October 18, 2011 | Down a paved road lined with double rows of Black Heart cherry trees stands Gunston Hall, the elegant yet practical residence built by the celebrated statesman and fourth-generation Virginian George Mason (1725-1792).
Completed in 1759 after four years of construction, the estate’s Georgian façade and animated interiors were designed and executed by two highly skilled English indentured servants, architect William Buckland (1734-1774) and carver and designer William Bernard Sears (d. 1818). The design was conceived as a two-story structure with north and south porches and formal and vegetable gardens on what was once 5,500 acres of tobacco and corn fields. Buckland had been trained in the architectural style of Palladio, which is clearly evident at Gunston Hall. Yet the novice architect, who had just completed his apprenticeship prior to working for Mason, took his training to a new level by merging the established neoclassical style with rococo, Gothic, and chinoiserie el…» More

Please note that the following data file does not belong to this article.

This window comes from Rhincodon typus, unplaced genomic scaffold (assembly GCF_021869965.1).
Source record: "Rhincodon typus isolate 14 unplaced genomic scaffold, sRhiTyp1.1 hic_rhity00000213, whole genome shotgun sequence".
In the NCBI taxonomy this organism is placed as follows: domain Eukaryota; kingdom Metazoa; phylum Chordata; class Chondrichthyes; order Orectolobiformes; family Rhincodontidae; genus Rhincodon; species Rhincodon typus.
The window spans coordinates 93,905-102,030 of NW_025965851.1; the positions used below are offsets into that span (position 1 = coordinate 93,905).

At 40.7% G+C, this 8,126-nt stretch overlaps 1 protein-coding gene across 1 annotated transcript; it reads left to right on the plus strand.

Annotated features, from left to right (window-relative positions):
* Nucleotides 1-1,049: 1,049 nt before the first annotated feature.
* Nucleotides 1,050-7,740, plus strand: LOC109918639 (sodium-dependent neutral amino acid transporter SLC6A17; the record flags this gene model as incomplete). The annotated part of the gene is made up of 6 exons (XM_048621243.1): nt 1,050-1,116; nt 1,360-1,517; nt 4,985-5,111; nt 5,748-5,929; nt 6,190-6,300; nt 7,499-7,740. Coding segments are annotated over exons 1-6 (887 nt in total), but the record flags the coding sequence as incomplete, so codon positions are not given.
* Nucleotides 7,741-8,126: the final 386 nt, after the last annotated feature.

[Compiled by Darrin Alfred, Associate Curator, Department of Architecture, Design and Graphics at the Denver Art Museum. Originally published in "Cur» View All